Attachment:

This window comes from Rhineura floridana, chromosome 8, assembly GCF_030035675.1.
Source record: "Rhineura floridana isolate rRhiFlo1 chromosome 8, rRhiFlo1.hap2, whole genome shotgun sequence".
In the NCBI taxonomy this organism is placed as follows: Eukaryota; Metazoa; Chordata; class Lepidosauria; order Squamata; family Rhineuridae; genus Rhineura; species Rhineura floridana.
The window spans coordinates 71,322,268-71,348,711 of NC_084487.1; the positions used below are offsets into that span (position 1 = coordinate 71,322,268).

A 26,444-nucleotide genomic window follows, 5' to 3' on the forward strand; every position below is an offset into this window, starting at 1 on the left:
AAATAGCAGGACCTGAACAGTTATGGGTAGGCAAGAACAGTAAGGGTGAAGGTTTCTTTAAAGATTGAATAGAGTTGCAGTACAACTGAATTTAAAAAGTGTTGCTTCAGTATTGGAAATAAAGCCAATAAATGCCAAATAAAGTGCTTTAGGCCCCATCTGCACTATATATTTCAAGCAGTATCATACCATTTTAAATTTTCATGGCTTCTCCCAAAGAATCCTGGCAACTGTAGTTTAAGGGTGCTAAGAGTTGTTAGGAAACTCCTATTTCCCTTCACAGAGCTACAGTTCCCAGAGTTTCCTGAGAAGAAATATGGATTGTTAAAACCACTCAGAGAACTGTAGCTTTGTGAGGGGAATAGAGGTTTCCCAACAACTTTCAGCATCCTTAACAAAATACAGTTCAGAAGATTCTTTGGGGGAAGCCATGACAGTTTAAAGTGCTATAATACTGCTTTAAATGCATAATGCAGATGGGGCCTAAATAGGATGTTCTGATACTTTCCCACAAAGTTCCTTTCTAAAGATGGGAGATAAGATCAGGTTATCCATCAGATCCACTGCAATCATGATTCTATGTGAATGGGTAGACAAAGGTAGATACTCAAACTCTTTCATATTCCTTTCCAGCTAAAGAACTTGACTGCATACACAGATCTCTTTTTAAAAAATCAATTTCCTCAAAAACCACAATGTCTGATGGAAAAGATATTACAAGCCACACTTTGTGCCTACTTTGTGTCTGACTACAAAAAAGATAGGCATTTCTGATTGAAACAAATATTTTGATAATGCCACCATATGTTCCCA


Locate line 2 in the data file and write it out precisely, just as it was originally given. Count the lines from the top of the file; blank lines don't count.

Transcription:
Source record: "Rhineura floridana isolate rRhiFlo1 chromosome 8, rRhiFlo1.hap2, whole genome shotgun sequence".